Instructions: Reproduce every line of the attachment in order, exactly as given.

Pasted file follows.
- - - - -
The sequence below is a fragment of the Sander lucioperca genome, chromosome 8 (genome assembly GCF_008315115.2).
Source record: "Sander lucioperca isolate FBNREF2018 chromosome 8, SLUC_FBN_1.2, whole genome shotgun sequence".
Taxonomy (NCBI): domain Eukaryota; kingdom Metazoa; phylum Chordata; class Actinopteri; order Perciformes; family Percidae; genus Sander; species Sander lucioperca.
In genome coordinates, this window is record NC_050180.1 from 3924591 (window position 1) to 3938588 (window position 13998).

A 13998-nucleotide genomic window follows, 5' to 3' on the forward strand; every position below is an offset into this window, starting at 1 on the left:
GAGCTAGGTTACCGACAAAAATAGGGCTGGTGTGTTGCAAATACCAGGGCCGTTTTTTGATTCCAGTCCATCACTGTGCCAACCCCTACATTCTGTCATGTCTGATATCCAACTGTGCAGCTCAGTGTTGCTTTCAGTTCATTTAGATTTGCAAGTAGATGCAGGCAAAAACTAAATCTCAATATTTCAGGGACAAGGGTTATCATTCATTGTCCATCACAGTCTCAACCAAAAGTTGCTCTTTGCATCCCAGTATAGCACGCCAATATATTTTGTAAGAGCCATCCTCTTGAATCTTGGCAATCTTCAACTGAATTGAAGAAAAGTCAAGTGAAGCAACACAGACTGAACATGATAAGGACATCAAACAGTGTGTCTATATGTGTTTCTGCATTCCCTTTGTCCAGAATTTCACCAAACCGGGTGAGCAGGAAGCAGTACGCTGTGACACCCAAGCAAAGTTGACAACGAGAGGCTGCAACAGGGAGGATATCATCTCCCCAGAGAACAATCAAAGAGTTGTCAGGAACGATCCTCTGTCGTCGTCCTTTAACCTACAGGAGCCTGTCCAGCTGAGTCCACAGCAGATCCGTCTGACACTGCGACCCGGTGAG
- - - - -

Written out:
The sequence below is a fragment of the Sander lucioperca genome, chromosome 8 (genome assembly GCF_008315115.2).
Source record: "Sander lucioperca isolate FBNREF2018 chromosome 8, SLUC_FBN_1.2, whole genome shotgun sequence".
Taxonomy (NCBI): domain Eukaryota; kingdom Metazoa; phylum Chordata; class Actinopteri; order Perciformes; family Percidae; genus Sander; species Sander lucioperca.
In genome coordinates, this window is record NC_050180.1 from 3924591 (window position 1) to 3938588 (window position 13998).

A 13998-nucleotide genomic window follows, 5' to 3' on the forward strand; every position below is an offset into this window, starting at 1 on the left:
GAGCTAGGTTACCGACAAAAATAGGGCTGGTGTGTTGCAAATACCAGGGCCGTTTTTTGATTCCAGTCCATCACTGTGCCAACCCCTACATTCTGTCATGTCTGATATCCAACTGTGCAGCTCAGTGTTGCTTTCAGTTCATTTAGATTTGCAAGTAGATGCAGGCAAAAACTAAATCTCAATATTTCAGGGACAAGGGTTATCATTCATTGTCCATCACAGTCTCAACCAAAAGTTGCTCTTTGCATCCCAGTATAGCACGCCAATATATTTTGTAAGAGCCATCCTCTTGAATCTTGGCAATCTTCAACTGAATTGAAGAAAAGTCAAGTGAAGCAACACAGACTGAACATGATAAGGACATCAAACAGTGTGTCTATATGTGTTTCTGCATTCCCTTTGTCCAGAATTTCACCAAACCGGGTGAGCAGGAAGCAGTACGCTGTGACACCCAAGCAAAGTTGACAACGAGAGGCTGCAACAGGGAGGATATCATCTCCCCAGAGAACAATCAAAGAGTTGTCAGGAACGATCCTCTGTCGTCGTCCTTTAACCTACAGGAGCCTGTCCAGCTGAGTCCACAGCAGATCCGTCTGACACTGCGACCCGGTGAG